Author Archive

SciSoc Spotlight Issue 12 – Dr Emma Cahill

21 December 2020. Dr Emma Cahill is with the Department of Physiology, Development and Neuroscience, School of Biological Sciences. A PDF version of this Issue is available here.

Research focus: Neuroscience

In my research, I address the brain mechanisms underlying experience of drugs of abuse, appetitive rewards and also memories of fear. More recently, I have become interested in the relationship of fear and anxiety, and how the two maybe supported by neurochemically and anatomically distinct mechanisms.

What made you decide to pursue research?

I really enjoyed my first experience of working in a lab as an undergraduate Natural Sciences student. It opened my eyes about how actually ‘doing’ the science was way more interesting and engaging rather than just being told about it in lectures. I had thought I wanted to be a science teacher, because I loved learning about things, but then at University I saw that lecturers were getting to teach about things they were specifically interested in and about things that changed a lot as research develops, and to people who (mostly!) actually want to listen and learn, so I thought I wanted to do that instead.

What would be your advice to aspiring researchers?

Be flexible and realistic. Don’t go into research for respect nor money, or because you don’t know what to do next. It is an extremely competitive line of work, all through the career path of a researcher. So you need to become an opportunist, develop a thick skin for rejection, learn how to motivate yourself and keep a level head and a balanced life. Never get put off by anything other people do or say (including my advice here!), you can only give it your best so just get on with it and don’t worry. Explore what interests you; read often and don’t be afraid to ask questions – you’ll get used to feeling awkward the sooner you start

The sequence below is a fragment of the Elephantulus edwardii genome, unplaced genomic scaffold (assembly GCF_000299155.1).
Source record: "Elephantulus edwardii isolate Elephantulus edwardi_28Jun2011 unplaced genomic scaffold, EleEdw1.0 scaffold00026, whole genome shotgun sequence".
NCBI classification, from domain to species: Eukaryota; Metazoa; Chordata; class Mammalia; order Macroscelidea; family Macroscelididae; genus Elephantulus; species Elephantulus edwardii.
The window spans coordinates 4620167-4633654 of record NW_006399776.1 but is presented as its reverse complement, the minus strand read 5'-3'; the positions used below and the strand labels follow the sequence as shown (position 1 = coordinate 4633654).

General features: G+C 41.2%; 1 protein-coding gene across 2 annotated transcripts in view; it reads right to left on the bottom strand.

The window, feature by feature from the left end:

SciSoc Spotlight Issue 10 – Dr Chris Smith

23 November 2020. Dr Chris Smith is with the Department of Biochemistry, School of Biological Sciences. A PDF version of this Issue is available here.

Research focus: RNA molecular biology

My lab focuses on the molecular mechanisms and consequences of alternative pre-mRNA splicing (AS). AS is a mechanism that allows individual genes to produce more than one mRNA – often encoding functionally distinct protein isoforms. The majority of human genes undergo AS and its misregulation can lead to diseases, such as myotonic dystrophy. In my group, we investigate the regulation of AS in vascular smooth muscle cells, which line blood vessels. These cells are not terminally differentiated and can alter their phenotype from a differentiated contractile phenotype to a more motile, proliferative phenotype. This phenotypic change is a result of a gene expression programme, part of which is a programme of regulated changes in AS. We are particularly interested in the molecular mechanisms that drive this AS programme, involving the action of various RNA binding proteins. We are also interested in the consequences of the AS programme, which affects numerous components of the actomyosin and cell adhesion machineries as well as other splicing and transcription factors.

What made you decide to pursue research?

I just carried on doing what interested me. At the end of my BSc in Biochemistry, it seemed clear that a career that would remain close to the molecular biosciences I’d been learning about would involve a PhD first. That hardly seemed like a decision. I’d enjoyed undergraduate lectures on the biochemistry of muscle contraction and I carried out PhD research on proteins that confer Ca2+ regulation to the actomyosin interaction. This work involved a lot of protein purification and characterization and I decided that I should next learn some molecular biology. This was a big decision point; undertaking postdoctoral research in the USA was the best course of action scientifically, but I didn’t really like the idea of going to live there. However, after arriving in Boston there was no looking back; it was the most fantastic place in which to live and do science. I worked for 6 years at Harvard Medical School and very nearly didn’t move back to the UK, but a job came up in Cambridge at the right time.

What would be your advice to aspiring researchers?